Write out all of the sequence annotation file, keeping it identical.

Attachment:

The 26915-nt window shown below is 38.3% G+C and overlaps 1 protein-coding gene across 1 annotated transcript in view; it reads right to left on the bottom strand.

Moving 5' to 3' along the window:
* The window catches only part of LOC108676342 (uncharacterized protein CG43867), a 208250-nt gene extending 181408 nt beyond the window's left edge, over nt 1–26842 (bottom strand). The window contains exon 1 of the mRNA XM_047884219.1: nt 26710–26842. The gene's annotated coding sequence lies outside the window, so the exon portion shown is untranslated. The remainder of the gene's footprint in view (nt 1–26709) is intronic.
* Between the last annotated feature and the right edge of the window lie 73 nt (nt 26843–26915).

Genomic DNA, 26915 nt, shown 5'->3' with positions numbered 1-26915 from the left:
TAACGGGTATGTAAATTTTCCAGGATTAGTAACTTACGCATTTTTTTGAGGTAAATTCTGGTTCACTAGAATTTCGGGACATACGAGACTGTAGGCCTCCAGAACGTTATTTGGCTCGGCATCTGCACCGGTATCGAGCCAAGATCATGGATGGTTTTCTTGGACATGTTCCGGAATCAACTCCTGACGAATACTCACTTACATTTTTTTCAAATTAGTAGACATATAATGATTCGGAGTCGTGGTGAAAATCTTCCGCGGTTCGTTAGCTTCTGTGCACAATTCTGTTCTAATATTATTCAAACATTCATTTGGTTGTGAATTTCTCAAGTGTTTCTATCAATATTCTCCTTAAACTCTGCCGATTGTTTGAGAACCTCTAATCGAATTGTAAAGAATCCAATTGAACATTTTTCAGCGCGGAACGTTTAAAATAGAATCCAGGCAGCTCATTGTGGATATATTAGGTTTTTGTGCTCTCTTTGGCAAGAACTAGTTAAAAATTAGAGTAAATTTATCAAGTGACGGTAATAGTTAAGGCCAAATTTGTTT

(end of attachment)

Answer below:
The 26915-nt window shown below is 38.3% G+C and overlaps 1 protein-coding gene across 1 annotated transcript in view; it reads right to left on the bottom strand.

Moving 5' to 3' along the window:
* The window catches only part of LOC108676342 (uncharacterized protein CG43867), a 208250-nt gene extending 181408 nt beyond the window's left edge, over nt 1–26842 (bottom strand). The window contains exon 1 of the mRNA XM_047884219.1: nt 26710–26842. The gene's annotated coding sequence lies outside the window, so the exon portion shown is untranslated. The remainder of the gene's footprint in view (nt 1–26709) is intronic.
* Between the last annotated feature and the right edge of the window lie 73 nt (nt 26843–26915).

Genomic DNA, 26915 nt, shown 5'->3' with positions numbered 1-26915 from the left:
TAACGGGTATGTAAATTTTCCAGGATTAGTAACTTACGCATTTTTTTGAGGTAAATTCTGGTTCACTAGAATTTCGGGACATACGAGACTGTAGGCCTCCAGAACGTTATTTGGCTCGGCATCTGCACCGGTATCGAGCCAAGATCATGGATGGTTTTCTTGGACATGTTCCGGAATCAACTCCTGACGAATACTCACTTACATTTTTTTCAAATTAGTAGACATATAATGATTCGGAGTCGTGGTGAAAATCTTCCGCGGTTCGTTAGCTTCTGTGCACAATTCTGTTCTAATATTATTCAAACATTCATTTGGTTGTGAATTTCTCAAGTGTTTCTATCAATATTCTCCTTAAACTCTGCCGATTGTTTGAGAACCTCTAATCGAATTGTAAAGAATCCAATTGAACATTTTTCAGCGCGGAACGTTTAAAATAGAATCCAGGCAGCTCATTGTGGATATATTAGGTTTTTGTGCTCTCTTTGGCAAGAACTAGTTAAAAATTAGAGTAAATTTATCAAGTGACGGTAATAGTTAAGGCCAAATTTGTTT